September 12, 2013

Breaking Bad - To'hajiilee

More than anything else, this is a list of disconnected thoughts. Based on some of the things I write, it might seem like I didn't like this episode all that much. I actually did. It was intense, but there were a few uncharacteristic moves that I found off-putting.

Breaking Bad is one of the best written and well-acted television shows in history. They have never relied on tropes or gimmicks because they have never needed to. This past episode had more of that “junk” than the entire series to this point.

Huell is usually a man of few words, but in this episode he gave Hank the exact data he needed in order to make the fake photo. In the process of the show it seemed believable for the most part. The interaction with Huell seemed contrived, but not horrible. I'm not sure what it was, but I didn't think he was legitimately distressed when he saw the fake dead Jesse photo. Then he proceeds to spill the beans, which I found confusing right at first. But then I understood that he was supposed to be genuinely under duress. After the episode was over I realized the information Huell gave to Hank was unprompted and oddly specific; giving them the exact amount of detail they needed to get the fake money photo. Hmmmm…..

At the carwash Walt was taking a nice moment to watch as Skyler was showing Walt Jr. the ropes of running a business. Walt had a few seconds to bask in what he had created; a business that his family could run together… then 5 seconds later he got a picture of his meth-funded nest egg from his former partner turned nemesis. He runs for the car and takes off.

The car chase was impressive for a television show, and it contained a pivotal interaction for the show's two main characters. Jesse kept Walt on the phone the entire time and in my opinion the Jesse side of the conversation was almost unlistenable. I personally hated it. I guess he had to keep Walt on the phone the entire time because they were using it to track his location. That wasn't 100% clear, but it seemed odd how it all went down.

I guess when Jesse said he was going to get Walt “where he lived” meant his money. It seemed to have worked. Walt abandoned he thoughtful and calculated course of action and got really sloppy when it came to his cash. On the phone he even reminisced with Jesse a bit on their prior crimes. Walt basically ran down a list of the people he'd killed, even naming names and describing their method of demise. We get it. Hank has Walt dead to rights. Walt somehow went from an omniscient force of nature to a police officer's dream suspect.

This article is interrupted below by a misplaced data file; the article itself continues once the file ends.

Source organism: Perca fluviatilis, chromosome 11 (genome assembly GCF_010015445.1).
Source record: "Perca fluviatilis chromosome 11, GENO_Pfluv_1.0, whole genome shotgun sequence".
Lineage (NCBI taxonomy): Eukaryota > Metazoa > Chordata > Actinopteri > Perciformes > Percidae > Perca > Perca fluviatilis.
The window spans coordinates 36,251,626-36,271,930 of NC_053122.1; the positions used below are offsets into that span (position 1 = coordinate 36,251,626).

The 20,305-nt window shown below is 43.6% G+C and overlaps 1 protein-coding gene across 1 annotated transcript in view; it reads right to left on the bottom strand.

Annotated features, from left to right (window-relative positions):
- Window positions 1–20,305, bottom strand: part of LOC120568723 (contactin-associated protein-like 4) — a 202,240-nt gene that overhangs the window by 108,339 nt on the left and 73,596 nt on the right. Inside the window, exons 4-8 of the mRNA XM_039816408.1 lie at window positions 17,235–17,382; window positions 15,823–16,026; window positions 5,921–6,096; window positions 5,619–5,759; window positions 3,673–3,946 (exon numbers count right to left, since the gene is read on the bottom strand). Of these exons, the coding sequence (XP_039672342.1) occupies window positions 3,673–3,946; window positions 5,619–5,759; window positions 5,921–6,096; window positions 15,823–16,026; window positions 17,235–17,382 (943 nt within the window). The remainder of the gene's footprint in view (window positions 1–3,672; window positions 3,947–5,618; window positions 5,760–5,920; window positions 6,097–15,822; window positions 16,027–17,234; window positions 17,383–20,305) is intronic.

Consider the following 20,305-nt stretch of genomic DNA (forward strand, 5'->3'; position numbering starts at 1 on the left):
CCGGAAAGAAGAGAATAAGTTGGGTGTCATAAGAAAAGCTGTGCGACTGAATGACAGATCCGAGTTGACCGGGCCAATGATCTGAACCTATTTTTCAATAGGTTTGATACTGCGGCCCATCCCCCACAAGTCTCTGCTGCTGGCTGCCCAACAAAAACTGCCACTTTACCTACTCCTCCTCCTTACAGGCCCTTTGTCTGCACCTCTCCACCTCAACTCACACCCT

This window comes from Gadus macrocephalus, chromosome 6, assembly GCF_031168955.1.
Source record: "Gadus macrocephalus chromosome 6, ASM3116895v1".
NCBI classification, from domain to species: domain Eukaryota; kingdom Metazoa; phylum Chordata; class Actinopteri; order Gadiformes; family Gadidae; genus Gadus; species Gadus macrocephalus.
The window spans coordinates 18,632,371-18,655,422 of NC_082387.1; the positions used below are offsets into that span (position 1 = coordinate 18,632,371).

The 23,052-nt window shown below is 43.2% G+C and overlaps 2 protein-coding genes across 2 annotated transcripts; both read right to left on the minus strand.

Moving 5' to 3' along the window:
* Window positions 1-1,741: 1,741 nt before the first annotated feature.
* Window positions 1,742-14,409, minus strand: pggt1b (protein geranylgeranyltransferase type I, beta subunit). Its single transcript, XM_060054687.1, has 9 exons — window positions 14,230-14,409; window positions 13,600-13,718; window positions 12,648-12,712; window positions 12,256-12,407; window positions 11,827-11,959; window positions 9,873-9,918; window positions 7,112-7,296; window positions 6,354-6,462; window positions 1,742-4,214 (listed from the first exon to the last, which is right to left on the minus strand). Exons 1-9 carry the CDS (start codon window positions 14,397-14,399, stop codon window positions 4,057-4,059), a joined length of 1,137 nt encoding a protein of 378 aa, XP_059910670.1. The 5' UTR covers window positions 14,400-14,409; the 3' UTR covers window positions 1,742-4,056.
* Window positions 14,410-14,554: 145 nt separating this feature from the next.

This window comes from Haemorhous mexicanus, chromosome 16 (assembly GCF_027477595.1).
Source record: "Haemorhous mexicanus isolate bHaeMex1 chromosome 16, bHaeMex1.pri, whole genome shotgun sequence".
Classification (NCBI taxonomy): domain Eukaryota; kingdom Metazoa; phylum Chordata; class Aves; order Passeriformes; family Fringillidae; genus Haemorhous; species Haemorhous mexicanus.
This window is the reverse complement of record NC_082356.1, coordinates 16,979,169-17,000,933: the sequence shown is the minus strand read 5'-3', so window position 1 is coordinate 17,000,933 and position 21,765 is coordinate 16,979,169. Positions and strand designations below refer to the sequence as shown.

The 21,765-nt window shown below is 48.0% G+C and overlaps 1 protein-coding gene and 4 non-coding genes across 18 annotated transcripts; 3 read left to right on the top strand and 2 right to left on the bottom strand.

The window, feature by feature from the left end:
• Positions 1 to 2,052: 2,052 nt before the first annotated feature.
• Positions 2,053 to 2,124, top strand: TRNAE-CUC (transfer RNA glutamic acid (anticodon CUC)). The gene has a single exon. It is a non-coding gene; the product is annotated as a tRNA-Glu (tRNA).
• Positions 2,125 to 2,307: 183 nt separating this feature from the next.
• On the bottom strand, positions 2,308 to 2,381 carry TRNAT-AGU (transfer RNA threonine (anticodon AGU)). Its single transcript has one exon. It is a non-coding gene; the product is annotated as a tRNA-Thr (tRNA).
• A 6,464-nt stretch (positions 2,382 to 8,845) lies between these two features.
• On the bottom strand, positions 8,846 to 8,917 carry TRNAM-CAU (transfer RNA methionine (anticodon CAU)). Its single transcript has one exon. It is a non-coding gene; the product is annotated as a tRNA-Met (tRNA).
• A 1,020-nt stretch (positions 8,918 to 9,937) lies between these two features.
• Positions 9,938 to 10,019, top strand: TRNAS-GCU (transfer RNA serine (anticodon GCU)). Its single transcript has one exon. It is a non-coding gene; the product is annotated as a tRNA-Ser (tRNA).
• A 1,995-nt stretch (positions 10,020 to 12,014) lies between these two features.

I have been torn on the flash forwards from this final season. I initially thought it was interesting, but as the season progresses I am starting to dislike the fact that we have that tiny bit of view into the future. The huge moment of Hank slapping the cuffs on Walt was completely devoid of impact because we know for sure Walt isn't in jail just mere months from that time. It was still interesting to see how Jesse reacted to the situation. It was a mix of joy and shame. But we knew for sure Todd and Uncle Jack were on the way. Walt wasn't getting locked up.

The last few minutes were intense, but there were a few things that took me out of it. After Hank gets the satisfaction of reading Walt his rights, he gives Marie a call to tell her the good news. At the end of the conversation comes the quintessential goodbye that means “this guy is about to die”.

The redneck neo-Nazis roll up and there is a standoff. This would have been a great time to end the episode. A nice cliff hanger. However, with Hank and Gomez standing out in the open, they open fire with automatic weapons…. and completely miss them. The gunfight went on for a little while, then the episode was over.

Why end it right there? It seemed like a cheap cliff-hanger. But it did get me thinking. We have to return to flash forward land for a little while. Walt has ricin and a big gun that need to get put to use. Maybe the beginning of the next episode starts in the flash forward, and it takes us the rest of the season to learn how the gunfight played out. I don't know if I want this or not, but I think it is a possibility, albeit slim.

I still have a lot of hope for an amazing final three episodes. “To'hajilee” was a bit of a letdown, but I might be starting to go into denial about this being the end. It is hard to tell.

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